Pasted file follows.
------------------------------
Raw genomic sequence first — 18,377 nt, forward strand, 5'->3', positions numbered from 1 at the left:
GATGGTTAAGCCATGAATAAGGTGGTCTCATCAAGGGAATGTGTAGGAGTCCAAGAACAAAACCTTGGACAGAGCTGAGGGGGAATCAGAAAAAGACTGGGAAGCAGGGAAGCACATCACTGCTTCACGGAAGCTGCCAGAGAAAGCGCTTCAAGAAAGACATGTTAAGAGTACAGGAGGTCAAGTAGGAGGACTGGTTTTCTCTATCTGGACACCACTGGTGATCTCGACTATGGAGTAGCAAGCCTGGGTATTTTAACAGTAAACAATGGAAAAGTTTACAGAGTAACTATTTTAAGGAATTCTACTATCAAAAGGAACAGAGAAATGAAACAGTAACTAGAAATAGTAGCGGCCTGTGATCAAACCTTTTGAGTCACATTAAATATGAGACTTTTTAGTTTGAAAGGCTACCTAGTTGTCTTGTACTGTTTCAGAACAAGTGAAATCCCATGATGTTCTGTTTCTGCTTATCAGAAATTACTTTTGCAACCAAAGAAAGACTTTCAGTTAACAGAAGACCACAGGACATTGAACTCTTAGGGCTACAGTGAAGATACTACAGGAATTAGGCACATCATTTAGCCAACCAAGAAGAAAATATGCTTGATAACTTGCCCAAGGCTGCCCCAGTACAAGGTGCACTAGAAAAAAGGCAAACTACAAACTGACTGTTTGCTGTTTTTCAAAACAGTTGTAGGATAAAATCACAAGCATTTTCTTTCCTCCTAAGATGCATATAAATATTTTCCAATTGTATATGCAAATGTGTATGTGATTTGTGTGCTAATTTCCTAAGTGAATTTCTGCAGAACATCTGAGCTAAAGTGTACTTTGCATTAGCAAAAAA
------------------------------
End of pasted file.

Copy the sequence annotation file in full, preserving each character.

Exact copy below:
Raw genomic sequence first — 18,377 nt, forward strand, 5'->3', positions numbered from 1 at the left:
GATGGTTAAGCCATGAATAAGGTGGTCTCATCAAGGGAATGTGTAGGAGTCCAAGAACAAAACCTTGGACAGAGCTGAGGGGGAATCAGAAAAAGACTGGGAAGCAGGGAAGCACATCACTGCTTCACGGAAGCTGCCAGAGAAAGCGCTTCAAGAAAGACATGTTAAGAGTACAGGAGGTCAAGTAGGAGGACTGGTTTTCTCTATCTGGACACCACTGGTGATCTCGACTATGGAGTAGCAAGCCTGGGTATTTTAACAGTAAACAATGGAAAAGTTTACAGAGTAACTATTTTAAGGAATTCTACTATCAAAAGGAACAGAGAAATGAAACAGTAACTAGAAATAGTAGCGGCCTGTGATCAAACCTTTTGAGTCACATTAAATATGAGACTTTTTAGTTTGAAAGGCTACCTAGTTGTCTTGTACTGTTTCAGAACAAGTGAAATCCCATGATGTTCTGTTTCTGCTTATCAGAAATTACTTTTGCAACCAAAGAAAGACTTTCAGTTAACAGAAGACCACAGGACATTGAACTCTTAGGGCTACAGTGAAGATACTACAGGAATTAGGCACATCATTTAGCCAACCAAGAAGAAAATATGCTTGATAACTTGCCCAAGGCTGCCCCAGTACAAGGTGCACTAGAAAAAAGGCAAACTACAAACTGACTGTTTGCTGTTTTTCAAAACAGTTGTAGGATAAAATCACAAGCATTTTCTTTCCTCCTAAGATGCATATAAATATTTTCCAATTGTATATGCAAATGTGTATGTGATTTGTGTGCTAATTTCCTAAGTGAATTTCTGCAGAACATCTGAGCTAAAGTGTACTTTGCATTAGCAAAAAA